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A historic reduction in the availability of Colorado River water while more people covet it has brought together an unusual coalition interested in the river. Traditionally competitive and sometimes directly opposed to each other, they met this month to discuss the threat of loss of water to newer users. With a long-term drought tied to climate change and more demands on the water, the discussion is an excellent idea.

Meeting beside Hoover Dam were representatives of environmental groups, cities, small towns, agriculture and industry. And not just from Arizona. Representatives of other states were there, and it was obvious that California, with its high priority on Colorado River water, has agricultural interests that are not going away.

Ten people from different interests spoke at the press conference, and their main emphasis is that there should be no new dams or pipelines to take a share of water. With the extreme demands placed on a now-shrinking supply, that certainly makes sense.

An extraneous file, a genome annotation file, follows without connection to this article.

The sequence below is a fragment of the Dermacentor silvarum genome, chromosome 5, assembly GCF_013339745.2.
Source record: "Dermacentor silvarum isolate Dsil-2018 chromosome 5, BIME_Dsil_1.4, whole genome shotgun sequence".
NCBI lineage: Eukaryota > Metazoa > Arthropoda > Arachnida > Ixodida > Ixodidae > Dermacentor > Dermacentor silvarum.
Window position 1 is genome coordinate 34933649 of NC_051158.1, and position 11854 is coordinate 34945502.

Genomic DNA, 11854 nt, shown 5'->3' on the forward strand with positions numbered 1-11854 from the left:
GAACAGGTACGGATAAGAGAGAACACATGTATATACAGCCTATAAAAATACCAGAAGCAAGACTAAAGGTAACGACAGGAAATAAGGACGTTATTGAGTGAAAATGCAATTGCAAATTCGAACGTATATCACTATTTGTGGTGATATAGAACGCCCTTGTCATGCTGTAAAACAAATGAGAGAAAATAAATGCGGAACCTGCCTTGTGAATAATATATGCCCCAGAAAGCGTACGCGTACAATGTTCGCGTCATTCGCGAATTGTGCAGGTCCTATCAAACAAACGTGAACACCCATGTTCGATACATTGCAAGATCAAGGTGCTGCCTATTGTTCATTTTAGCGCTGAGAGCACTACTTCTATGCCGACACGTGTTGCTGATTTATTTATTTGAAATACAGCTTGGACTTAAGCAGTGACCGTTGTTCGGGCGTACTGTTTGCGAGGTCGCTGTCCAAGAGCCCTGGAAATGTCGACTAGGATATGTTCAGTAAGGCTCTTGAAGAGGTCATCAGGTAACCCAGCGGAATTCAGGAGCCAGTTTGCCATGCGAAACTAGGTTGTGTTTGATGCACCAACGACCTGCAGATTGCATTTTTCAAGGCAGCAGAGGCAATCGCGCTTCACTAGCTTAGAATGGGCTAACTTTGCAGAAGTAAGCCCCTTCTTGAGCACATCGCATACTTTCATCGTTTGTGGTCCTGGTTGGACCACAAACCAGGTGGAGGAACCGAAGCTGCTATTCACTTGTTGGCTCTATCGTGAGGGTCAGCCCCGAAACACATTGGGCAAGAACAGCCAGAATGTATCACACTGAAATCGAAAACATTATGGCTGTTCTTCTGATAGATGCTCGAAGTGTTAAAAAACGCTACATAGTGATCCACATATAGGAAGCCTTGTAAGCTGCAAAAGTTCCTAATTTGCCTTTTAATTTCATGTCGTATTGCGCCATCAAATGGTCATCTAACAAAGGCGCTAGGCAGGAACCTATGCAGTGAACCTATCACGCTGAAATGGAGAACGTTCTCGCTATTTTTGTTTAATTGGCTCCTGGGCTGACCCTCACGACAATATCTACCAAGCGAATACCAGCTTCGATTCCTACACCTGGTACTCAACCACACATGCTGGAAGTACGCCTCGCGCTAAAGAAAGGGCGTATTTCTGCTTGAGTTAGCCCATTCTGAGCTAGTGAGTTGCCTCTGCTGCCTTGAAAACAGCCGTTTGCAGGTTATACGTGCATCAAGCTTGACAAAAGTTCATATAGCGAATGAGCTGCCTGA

Arizona already is part of the Drought Contingency Plan to deal with the dropping water levels that already exist, and that may have to be adjusted further. That, along with earlier agreements, are and will have a big impact on Pinal County agriculture. Crops using less water appear to be important to the future.

The new coalition gathering at Lake Mead has an important mission to protect their interests. Such a broad-based coalition also could lead to serious efforts to import new water to the Colorado system. That could come from rivers to the east or the ocean on the west or south. That would be a huge undertaking, but it looks quite possible given the stakes. Some Pinal County leaders have supported that idea, and now is a crucial time to give it more study. This area always will be part of a desert, but more and more people are choosing to live here, and having more water apparently will be necessary.

— Donovan Kramer Jr.

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